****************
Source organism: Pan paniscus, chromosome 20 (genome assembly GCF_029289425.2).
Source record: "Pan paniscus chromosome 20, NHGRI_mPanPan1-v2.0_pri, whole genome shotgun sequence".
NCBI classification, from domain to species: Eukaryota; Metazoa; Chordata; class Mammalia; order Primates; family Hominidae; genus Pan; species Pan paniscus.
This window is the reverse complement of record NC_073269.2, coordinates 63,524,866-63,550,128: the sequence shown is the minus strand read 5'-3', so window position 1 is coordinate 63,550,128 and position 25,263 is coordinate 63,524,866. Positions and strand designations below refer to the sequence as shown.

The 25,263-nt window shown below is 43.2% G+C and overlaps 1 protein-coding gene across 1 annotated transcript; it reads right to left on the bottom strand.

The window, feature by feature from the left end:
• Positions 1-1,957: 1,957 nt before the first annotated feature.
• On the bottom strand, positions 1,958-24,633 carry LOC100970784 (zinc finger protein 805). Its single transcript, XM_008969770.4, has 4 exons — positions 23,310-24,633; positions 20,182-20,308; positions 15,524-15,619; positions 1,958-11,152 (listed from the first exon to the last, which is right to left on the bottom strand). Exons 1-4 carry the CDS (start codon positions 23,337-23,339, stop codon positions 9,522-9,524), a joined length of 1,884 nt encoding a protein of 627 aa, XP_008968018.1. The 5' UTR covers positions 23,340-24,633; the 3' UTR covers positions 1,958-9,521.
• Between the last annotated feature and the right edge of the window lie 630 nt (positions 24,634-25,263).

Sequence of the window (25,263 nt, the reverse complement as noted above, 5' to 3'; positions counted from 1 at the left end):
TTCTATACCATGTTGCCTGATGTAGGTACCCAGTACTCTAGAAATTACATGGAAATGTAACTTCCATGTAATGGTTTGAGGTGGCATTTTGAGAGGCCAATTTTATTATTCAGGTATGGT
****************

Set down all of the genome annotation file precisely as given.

Source organism: Pan paniscus, chromosome 20 (genome assembly GCF_029289425.2).
Source record: "Pan paniscus chromosome 20, NHGRI_mPanPan1-v2.0_pri, whole genome shotgun sequence".
NCBI classification, from domain to species: Eukaryota; Metazoa; Chordata; class Mammalia; order Primates; family Hominidae; genus Pan; species Pan paniscus.
This window is the reverse complement of record NC_073269.2, coordinates 63,524,866-63,550,128: the sequence shown is the minus strand read 5'-3', so window position 1 is coordinate 63,550,128 and position 25,263 is coordinate 63,524,866. Positions and strand designations below refer to the sequence as shown.

The 25,263-nt window shown below is 43.2% G+C and overlaps 1 protein-coding gene across 1 annotated transcript; it reads right to left on the bottom strand.

The window, feature by feature from the left end:
• Positions 1-1,957: 1,957 nt before the first annotated feature.
• On the bottom strand, positions 1,958-24,633 carry LOC100970784 (zinc finger protein 805). Its single transcript, XM_008969770.4, has 4 exons — positions 23,310-24,633; positions 20,182-20,308; positions 15,524-15,619; positions 1,958-11,152 (listed from the first exon to the last, which is right to left on the bottom strand). Exons 1-4 carry the CDS (start codon positions 23,337-23,339, stop codon positions 9,522-9,524), a joined length of 1,884 nt encoding a protein of 627 aa, XP_008968018.1. The 5' UTR covers positions 23,340-24,633; the 3' UTR covers positions 1,958-9,521.
• Between the last annotated feature and the right edge of the window lie 630 nt (positions 24,634-25,263).

Sequence of the window (25,263 nt, the reverse complement as noted above, 5' to 3'; positions counted from 1 at the left end):
TTCTATACCATGTTGCCTGATGTAGGTACCCAGTACTCTAGAAATTACATGGAAATGTAACTTCCATGTAATGGTTTGAGGTGGCATTTTGAGAGGCCAATTTTATTATTCAGGTATGGT